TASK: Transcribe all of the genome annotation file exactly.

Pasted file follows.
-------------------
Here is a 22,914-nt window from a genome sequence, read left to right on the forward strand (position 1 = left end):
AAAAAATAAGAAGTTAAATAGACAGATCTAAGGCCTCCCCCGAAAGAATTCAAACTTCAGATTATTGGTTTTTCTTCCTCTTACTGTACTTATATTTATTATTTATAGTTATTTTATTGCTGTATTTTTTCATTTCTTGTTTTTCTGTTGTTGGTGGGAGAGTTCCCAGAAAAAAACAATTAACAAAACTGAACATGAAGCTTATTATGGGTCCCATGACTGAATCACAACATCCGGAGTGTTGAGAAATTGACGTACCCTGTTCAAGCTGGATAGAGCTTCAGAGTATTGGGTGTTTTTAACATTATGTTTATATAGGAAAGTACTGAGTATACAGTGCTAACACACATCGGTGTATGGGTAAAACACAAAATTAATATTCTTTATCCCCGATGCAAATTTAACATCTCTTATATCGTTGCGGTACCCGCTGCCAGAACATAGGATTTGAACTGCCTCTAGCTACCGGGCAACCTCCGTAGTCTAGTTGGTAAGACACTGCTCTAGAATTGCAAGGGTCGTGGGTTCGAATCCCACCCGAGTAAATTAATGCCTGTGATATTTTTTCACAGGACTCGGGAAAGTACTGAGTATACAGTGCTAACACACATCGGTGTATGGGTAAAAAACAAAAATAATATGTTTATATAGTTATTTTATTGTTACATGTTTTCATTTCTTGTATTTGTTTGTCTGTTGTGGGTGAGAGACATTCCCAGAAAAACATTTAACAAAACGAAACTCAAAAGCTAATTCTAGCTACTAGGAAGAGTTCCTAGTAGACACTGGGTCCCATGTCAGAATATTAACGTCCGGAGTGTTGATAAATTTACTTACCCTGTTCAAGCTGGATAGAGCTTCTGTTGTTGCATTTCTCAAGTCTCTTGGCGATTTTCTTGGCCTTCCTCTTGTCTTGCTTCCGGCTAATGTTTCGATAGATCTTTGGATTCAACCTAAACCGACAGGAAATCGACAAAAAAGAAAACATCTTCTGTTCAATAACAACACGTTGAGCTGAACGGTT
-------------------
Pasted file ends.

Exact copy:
Here is a 22,914-nt window from a genome sequence, read left to right on the forward strand (position 1 = left end):
AAAAAATAAGAAGTTAAATAGACAGATCTAAGGCCTCCCCCGAAAGAATTCAAACTTCAGATTATTGGTTTTTCTTCCTCTTACTGTACTTATATTTATTATTTATAGTTATTTTATTGCTGTATTTTTTCATTTCTTGTTTTTCTGTTGTTGGTGGGAGAGTTCCCAGAAAAAAACAATTAACAAAACTGAACATGAAGCTTATTATGGGTCCCATGACTGAATCACAACATCCGGAGTGTTGAGAAATTGACGTACCCTGTTCAAGCTGGATAGAGCTTCAGAGTATTGGGTGTTTTTAACATTATGTTTATATAGGAAAGTACTGAGTATACAGTGCTAACACACATCGGTGTATGGGTAAAACACAAAATTAATATTCTTTATCCCCGATGCAAATTTAACATCTCTTATATCGTTGCGGTACCCGCTGCCAGAACATAGGATTTGAACTGCCTCTAGCTACCGGGCAACCTCCGTAGTCTAGTTGGTAAGACACTGCTCTAGAATTGCAAGGGTCGTGGGTTCGAATCCCACCCGAGTAAATTAATGCCTGTGATATTTTTTCACAGGACTCGGGAAAGTACTGAGTATACAGTGCTAACACACATCGGTGTATGGGTAAAAAACAAAAATAATATGTTTATATAGTTATTTTATTGTTACATGTTTTCATTTCTTGTATTTGTTTGTCTGTTGTGGGTGAGAGACATTCCCAGAAAAACATTTAACAAAACGAAACTCAAAAGCTAATTCTAGCTACTAGGAAGAGTTCCTAGTAGACACTGGGTCCCATGTCAGAATATTAACGTCCGGAGTGTTGATAAATTTACTTACCCTGTTCAAGCTGGATAGAGCTTCTGTTGTTGCATTTCTCAAGTCTCTTGGCGATTTTCTTGGCCTTCCTCTTGTCTTGCTTCCGGCTAATGTTTCGATAGATCTTTGGATTCAACCTAAACCGACAGGAAATCGACAAAAAAGAAAACATCTTCTGTTCAATAACAACACGTTGAGCTGAACGGTT